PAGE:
“I don’t think I would have worked as hard if I didn’t have to prove myself to them. From [men working at shows] going behind the soundboard while I’m working and touching knobs, to walking up to my band while we’re setting up and hitting my cymbals with slimy hands, to men commenting about my drumming,” she recalled. “One time, I was doing sound at JJ’s Diner and I left the soundboard for a second. I came back to see some dude took my phone off the aux and started playing, ‘Rooster’ by Alice in Chains.” 

Outside of venues, Wild experienced additional imposter syndrome that came with being a non-man in the scene. “Men would comment on my gear and my tone, and I became obsessed with buying really nice gear and began obsessing over researching gear, checking eBay, Craigslist, and Facebook Marketplace.”

“People used to explain to me how to set up my guitar pedal,” said Johanna Baumann, singer-songwriter of janna, music educator, and an engineer and producer at Headroom Studios in Philadelphia. I told her something similar had happened to me a few times when setting up my keyboard at a roughly lit basement show. Several times, men took the quarter-inch cable out of my hands without consent, inserted themselves into my space, and plugged in my instrument. It was serious, but also a little comical. We shared a laugh.

Baumann recently released her debut album back to the wilderness,  an incredible folk album coupled with synth undertones. It was recorded and produced almost entirely by herself. Many of the songs were modeled after artists she looked up to, including Big Thief and Sufjan Stevens. The pith of the album centers around immersing yourself into the wilderness and deconstructing our identity crises. When recording, Baumann likes to keep a lot of the bones of the songs. These are demos without production, and occasional first takes. “The synth arpeggiator in the song “Puzzle” is from the original demo made in Logic.” she said. “I like this, so I’m not going to redo it.”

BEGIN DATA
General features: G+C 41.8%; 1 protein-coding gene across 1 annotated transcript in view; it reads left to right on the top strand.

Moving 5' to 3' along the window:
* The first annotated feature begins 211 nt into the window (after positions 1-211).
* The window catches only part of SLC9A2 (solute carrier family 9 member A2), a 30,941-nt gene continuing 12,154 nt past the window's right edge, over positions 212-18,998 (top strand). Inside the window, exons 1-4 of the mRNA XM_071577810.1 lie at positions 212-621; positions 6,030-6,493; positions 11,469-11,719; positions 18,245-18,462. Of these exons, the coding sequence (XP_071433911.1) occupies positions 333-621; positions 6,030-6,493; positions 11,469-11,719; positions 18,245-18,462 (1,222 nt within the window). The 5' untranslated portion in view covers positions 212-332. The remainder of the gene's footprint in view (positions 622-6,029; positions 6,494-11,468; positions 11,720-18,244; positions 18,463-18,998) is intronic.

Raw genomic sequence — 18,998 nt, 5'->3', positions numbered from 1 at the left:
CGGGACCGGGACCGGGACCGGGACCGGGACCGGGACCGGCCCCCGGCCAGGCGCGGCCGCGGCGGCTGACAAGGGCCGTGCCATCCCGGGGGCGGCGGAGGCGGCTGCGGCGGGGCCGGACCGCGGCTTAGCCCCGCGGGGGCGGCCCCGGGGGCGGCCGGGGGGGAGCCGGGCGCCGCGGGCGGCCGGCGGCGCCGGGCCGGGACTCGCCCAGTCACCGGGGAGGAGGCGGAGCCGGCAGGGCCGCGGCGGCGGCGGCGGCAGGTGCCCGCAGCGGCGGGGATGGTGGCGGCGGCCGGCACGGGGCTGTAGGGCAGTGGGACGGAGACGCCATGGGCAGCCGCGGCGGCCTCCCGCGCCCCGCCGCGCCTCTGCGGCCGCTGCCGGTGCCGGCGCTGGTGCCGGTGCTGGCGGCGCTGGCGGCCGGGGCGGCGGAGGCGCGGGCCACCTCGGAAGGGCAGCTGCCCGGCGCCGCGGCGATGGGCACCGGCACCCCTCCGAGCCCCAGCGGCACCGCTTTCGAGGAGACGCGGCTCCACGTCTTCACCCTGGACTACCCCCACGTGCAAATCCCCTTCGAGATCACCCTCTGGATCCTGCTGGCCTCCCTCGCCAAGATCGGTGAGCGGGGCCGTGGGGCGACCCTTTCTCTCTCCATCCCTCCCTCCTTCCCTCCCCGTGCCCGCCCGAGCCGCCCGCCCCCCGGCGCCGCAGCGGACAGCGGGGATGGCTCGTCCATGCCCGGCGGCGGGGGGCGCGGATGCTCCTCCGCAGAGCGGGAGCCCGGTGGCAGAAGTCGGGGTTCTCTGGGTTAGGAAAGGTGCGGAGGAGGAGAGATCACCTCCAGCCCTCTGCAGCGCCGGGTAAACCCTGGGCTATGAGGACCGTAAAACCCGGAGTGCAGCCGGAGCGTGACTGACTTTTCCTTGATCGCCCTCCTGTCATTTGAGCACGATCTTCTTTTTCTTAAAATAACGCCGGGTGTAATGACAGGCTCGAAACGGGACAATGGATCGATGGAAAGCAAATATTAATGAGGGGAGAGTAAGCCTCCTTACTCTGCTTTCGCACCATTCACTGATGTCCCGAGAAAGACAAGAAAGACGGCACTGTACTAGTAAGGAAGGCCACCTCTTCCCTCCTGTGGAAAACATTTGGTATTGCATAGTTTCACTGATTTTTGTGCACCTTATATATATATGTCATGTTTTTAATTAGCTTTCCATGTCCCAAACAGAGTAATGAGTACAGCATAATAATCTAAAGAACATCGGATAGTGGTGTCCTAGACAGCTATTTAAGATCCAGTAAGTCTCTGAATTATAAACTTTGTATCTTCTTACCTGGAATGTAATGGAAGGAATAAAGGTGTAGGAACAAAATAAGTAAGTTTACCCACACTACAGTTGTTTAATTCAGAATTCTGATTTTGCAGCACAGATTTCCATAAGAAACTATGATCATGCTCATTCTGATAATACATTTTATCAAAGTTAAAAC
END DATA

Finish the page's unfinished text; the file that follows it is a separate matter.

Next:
When we chatted about how she navigated through the music scene as a producer and overall musician, she had a few things to note. “One time I was behind a soundboard at a live gig and a man walked up and asked if we needed an engineer,” she said, laughing. For plenty of non-men, it’s like they’re invisible. “Another time, a client at my studio asked ‘are you a student?’ or ‘are you here for your music?’ assuming I was the client, not the producer.”

“[In the pandemic] I’m not coming face-to-face with randos as much, which that’s where I feel the bulk of microaggressions come from: people who don’t know me,” Baumann said. “You pick your battles. If it happens in a place like the studio, I want that to feel like a comfortable space for me to exist.” The experiences she shared are similar to those I heard from Kennedy Freeman, singer-songwriter and front-person of Highnoon.

On their 2019 album Semi-Sweet, Freeman and their bandmates debuted euphoric songs dabbling in dreampop and jazz textures, paired introspective lyricism. We chatted a few months ago about a new album in the works on oof records. They’re also a founder of radical Black art collective Bad Apple Commune where they build spaces for Black people to feel safe, heard, and represented in an overly white music scene. On their Instagram page, the commune offers additional resources such as required reading, support for the transgender and gender non-conforming BIPOC within Philadelphia communities, and historical narratives that are white-washed from what most of us learned in school. But, “As a Black non-binary person, I’m no stranger to microaggressions across the board,” said Freeman. “These conversations are important to have but I’d still like to be treated as an artist with interesting things to share beyond just being the subject of oppression,” they said.